Storage statistics to shock even the "anti-deaccessioning police"
In the midst of the heated deaccessioning debates on both sides of the Atlantic, I've long held that deaccessioning (i.e. selling or removing a work of art from a museum's collection) should be regulated as opposed to prohibited outright. The fear among the "anti-deaccessioning police" that without a blanket prohibition against deaccessioning museums will sell-off vast amounts of their collections is simply irrational. There is absolutely no reason why oversight, transparency and certain, limited restrictions cannot ensure that deaccessioning is carried out ethically and with the best interests of the collection, the museum and the public in mind. A strong argument in favor of controlled deaccessioning is the fact that a substantial part of a museum's collection is often in storage whereas newer museums struggle to build their collections for want of museum-quality pieces (and funds). Not to mention arguments based on the need to update and refine collections and the potential benefits derived from including deaccessioning as part of the efficient and financially-sound management of a museum.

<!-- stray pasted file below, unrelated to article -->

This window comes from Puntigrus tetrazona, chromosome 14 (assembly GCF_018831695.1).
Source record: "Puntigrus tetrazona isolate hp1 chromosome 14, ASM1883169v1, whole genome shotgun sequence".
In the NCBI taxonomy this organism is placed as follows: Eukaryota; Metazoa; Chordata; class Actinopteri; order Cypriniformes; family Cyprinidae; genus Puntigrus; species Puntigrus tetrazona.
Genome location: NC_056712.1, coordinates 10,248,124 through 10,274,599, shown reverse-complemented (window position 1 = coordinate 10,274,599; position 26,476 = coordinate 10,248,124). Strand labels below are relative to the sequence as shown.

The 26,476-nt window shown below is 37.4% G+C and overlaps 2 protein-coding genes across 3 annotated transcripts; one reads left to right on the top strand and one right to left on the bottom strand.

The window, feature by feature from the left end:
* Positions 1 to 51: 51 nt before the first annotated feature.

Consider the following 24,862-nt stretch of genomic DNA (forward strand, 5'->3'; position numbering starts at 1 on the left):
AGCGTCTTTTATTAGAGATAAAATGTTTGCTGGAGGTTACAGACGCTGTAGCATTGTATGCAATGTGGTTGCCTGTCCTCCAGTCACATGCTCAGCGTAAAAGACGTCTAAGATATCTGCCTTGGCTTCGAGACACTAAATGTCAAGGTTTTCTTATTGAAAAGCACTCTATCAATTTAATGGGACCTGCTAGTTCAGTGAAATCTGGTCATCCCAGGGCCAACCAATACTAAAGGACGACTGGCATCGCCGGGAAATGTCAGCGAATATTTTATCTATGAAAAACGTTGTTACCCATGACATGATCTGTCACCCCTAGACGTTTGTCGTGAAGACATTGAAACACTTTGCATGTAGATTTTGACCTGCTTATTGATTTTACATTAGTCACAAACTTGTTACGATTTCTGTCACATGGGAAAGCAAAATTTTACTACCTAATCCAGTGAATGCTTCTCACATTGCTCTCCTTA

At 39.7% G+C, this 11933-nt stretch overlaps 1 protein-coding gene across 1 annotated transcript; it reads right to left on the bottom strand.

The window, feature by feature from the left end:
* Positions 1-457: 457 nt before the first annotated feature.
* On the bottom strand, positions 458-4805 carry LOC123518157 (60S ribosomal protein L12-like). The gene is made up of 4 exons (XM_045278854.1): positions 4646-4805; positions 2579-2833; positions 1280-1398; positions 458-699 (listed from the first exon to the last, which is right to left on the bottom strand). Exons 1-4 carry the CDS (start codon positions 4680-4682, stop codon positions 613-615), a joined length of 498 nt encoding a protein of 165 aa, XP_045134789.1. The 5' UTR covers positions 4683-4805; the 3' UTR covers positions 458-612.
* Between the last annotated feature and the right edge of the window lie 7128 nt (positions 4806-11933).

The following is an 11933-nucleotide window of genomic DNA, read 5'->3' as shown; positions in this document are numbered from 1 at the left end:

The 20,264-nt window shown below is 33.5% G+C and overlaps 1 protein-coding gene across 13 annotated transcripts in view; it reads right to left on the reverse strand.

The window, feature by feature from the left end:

The BBC has reported on storage statistics for London museums including the British Museum, the Tate (Britain and Modern) and the Natural History Museum likely to shock even the most obstinate anti-deaccessioning vigilante. The statistics express the amount of art in storage as a percentage of a museum's collection as well as the annual cost such art represents.Most museums in the UK capital were found to have over 90% of their collections in storage.Is this really what the public (for whose benefit museums hold art in trust) want? This absurdly polarized debate is all about taking sides and in the midst of the madness, the basic tenet that the mission of all museums should be "more, better engagement of more people with more art" seems to have been lost.